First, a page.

Oral arguments are but one piece of the overall puzzle, so we can easily make too much of their importance, but they are the only way the concerned public can see behind the curtain at the Supreme Court. By many accounts, oral arguments are the least significant piece of the puzzle with many, if not most, Justices relying most heavily on the briefs. Indeed, during oral argument, Justice Breyer specifically stated that he had read each of the amici briefs, which seems a near herculean task given the number of other cases the Supreme Court considers and the sheer volume of briefs filed in this case.
Even with oral arguments being less important than they may seem, there will be all kinds of attempts to predict what the likely outcome will be based on this sneak peek. Of course, it is impossible to know how a Justice will decide based on the questions asked during oral argument. Case in point — did anyone think the Chief Justice would rule in favor of Obamacare? But for now, the oral argument transcript is all we have to rely on. So with that in mind, here are three things that piqued my interest during the oral arguments.
On March 31, 2014, the United States Supreme Court will hear oral arguments in a case that could determine the fate of software patents in the United States. Recently, IBM filed an amicus brief at the United States Supreme Court in the case of Alice Corporation Pty. Ltd. v. CLS Bank International. While many attorneys contributed to this brief, former Solicitor General of the United States Paul D. Clement is the Counsel of Record on behalf of IBM.
I think it is fair to say that the IBM brief can be summarized as follows: ‘The abstract idea doctrine is unworkable.’ Bravo! If the Supreme Court cannot define the term “abstract idea,” which they have never done, how can it be at all appropriate for the Court to apply the doctrine as if it has meaning? At least with respect to software, there is also no uniform application of the patent laws, which at least conceptually should raise concerns of disparate treatment of those similarly situated.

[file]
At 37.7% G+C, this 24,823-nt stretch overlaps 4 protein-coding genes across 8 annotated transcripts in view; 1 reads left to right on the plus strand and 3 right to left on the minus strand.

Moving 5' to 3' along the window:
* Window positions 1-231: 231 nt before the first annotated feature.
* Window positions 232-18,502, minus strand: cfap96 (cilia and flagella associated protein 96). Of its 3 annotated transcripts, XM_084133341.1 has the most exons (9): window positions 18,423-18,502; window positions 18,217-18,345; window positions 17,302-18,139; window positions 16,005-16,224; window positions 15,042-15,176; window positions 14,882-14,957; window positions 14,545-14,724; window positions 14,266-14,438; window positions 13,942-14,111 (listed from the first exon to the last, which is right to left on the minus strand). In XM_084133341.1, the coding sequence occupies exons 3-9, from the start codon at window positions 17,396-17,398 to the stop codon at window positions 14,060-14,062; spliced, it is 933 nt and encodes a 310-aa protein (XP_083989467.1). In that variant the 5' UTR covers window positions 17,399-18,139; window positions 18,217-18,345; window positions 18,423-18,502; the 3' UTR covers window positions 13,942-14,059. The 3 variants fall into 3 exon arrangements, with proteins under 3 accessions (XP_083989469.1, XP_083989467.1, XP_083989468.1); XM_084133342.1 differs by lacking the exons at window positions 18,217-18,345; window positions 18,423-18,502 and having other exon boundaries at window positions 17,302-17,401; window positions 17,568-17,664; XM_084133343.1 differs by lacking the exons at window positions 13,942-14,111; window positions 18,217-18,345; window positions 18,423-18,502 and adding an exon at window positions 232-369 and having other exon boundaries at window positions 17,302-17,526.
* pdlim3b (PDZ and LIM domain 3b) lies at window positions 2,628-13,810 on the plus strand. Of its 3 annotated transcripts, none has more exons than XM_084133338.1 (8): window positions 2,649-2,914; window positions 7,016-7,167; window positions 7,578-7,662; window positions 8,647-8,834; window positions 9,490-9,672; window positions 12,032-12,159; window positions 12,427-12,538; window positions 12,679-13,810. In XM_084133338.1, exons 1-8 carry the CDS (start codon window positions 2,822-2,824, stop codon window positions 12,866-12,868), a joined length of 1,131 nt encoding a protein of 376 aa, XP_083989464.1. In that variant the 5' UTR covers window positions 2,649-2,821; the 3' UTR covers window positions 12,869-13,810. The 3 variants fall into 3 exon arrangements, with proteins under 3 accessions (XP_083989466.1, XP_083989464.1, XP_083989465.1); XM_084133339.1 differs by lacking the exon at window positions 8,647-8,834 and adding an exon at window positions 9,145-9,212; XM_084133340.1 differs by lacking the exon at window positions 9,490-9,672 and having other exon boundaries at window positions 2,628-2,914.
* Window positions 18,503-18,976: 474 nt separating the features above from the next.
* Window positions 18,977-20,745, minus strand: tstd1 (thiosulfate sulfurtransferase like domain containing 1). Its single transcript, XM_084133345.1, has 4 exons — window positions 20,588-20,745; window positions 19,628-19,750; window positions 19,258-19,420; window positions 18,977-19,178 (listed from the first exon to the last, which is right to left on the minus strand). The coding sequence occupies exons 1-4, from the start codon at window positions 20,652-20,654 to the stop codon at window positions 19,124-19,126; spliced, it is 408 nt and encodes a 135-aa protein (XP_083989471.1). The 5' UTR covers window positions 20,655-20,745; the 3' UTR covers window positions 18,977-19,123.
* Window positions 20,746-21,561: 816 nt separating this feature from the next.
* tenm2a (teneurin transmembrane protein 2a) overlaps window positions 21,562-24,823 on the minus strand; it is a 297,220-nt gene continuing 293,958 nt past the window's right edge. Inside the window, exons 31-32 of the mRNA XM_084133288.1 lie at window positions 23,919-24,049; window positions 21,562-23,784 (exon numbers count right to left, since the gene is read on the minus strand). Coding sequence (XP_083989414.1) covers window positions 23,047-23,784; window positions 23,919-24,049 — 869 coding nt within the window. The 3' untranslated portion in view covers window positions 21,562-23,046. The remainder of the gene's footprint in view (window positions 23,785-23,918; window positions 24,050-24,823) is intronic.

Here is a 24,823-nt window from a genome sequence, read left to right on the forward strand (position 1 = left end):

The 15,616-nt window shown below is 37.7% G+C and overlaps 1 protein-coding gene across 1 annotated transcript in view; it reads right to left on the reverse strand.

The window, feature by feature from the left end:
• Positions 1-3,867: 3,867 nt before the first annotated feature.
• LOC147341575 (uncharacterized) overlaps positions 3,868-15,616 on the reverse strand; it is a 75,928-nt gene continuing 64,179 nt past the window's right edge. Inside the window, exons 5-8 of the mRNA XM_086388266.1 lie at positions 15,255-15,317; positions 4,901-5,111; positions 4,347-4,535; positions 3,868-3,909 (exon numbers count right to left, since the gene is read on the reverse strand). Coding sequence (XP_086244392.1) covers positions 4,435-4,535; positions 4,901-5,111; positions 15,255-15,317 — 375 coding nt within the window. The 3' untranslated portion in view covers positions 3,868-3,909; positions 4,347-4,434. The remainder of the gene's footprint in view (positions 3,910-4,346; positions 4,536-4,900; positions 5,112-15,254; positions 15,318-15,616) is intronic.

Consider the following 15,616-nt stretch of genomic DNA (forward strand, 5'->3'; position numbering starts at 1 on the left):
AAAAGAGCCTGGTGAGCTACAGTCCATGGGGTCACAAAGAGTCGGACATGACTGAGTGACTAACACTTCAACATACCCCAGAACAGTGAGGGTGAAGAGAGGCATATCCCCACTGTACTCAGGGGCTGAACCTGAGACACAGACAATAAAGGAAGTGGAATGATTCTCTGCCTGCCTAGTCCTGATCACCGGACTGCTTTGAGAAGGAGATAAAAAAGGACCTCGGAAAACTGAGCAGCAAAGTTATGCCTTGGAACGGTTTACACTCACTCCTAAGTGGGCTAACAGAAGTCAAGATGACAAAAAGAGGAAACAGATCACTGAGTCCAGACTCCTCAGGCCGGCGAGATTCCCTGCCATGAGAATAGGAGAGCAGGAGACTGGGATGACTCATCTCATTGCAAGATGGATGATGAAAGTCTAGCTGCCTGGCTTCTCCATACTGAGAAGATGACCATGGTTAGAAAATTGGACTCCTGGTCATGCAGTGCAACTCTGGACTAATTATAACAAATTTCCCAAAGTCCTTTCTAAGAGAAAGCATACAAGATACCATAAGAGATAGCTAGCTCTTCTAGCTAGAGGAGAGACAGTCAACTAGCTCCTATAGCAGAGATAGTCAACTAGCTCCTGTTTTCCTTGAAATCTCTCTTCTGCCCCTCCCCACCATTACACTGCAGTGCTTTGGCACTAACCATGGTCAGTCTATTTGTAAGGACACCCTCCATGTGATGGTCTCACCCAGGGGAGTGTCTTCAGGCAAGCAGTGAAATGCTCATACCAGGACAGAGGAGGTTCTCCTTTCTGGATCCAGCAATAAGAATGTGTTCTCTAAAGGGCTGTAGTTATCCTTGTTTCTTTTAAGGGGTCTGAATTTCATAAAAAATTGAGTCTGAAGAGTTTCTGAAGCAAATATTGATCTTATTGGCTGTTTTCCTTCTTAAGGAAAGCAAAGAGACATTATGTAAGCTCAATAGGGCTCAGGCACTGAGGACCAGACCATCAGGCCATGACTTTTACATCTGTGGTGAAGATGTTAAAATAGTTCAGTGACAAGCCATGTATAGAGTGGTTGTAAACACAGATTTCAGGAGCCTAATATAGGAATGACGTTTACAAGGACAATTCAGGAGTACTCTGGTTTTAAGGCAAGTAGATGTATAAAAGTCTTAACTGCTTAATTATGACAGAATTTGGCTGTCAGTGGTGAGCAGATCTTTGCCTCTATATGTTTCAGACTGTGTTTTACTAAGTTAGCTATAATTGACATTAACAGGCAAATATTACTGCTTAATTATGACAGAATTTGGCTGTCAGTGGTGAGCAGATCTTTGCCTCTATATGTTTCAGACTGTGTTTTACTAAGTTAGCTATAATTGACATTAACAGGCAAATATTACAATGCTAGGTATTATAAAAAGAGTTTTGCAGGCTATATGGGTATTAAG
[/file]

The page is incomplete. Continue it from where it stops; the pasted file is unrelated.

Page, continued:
Something needs to be done to once and for all acknowledge that software is patent eligible. Even having to say that and hope it is what ultimately happens is truly saddening in the year 2014. Software is all around us and empowers practically everything, and according to a Government Accountability Office (GAO) report from August 2013, somewhere between 50% to 60% of all patent applications filed deal in some way with software. Software is the very backbone of innovation and the fact that we have to wonder whether it is patent eligible more than 46 years after the first software patent issued is really an indictment of the judicial system as it relates to patent law and jurisprudence.
To many, Soverain v. Newegg is just another obviousness dispute; so why would the Supreme Court get involved? It is really more than your typical obviousness dispute, though. Increasingly, patent claims are held valid in a variety of different forums — they are initially granted, they are litigated in district court and at the ITC, and litigated again and again at the USPTO. In some instances, after all that litigation, and even after multiple successful reexaminations in favor of the patentee, the Federal Circuit will find the claims invalid as being obvious.
How is this the case? That is a good question. It stems from the fact that obviousness, which is supposed to be a mixed question of fact and law, is reviewed de novo by the Federal Circuit. It seems the Federal Circuit, which as an appellate court is not well-equipped to deal with determining facts, reviews the underlying facts de novo as well.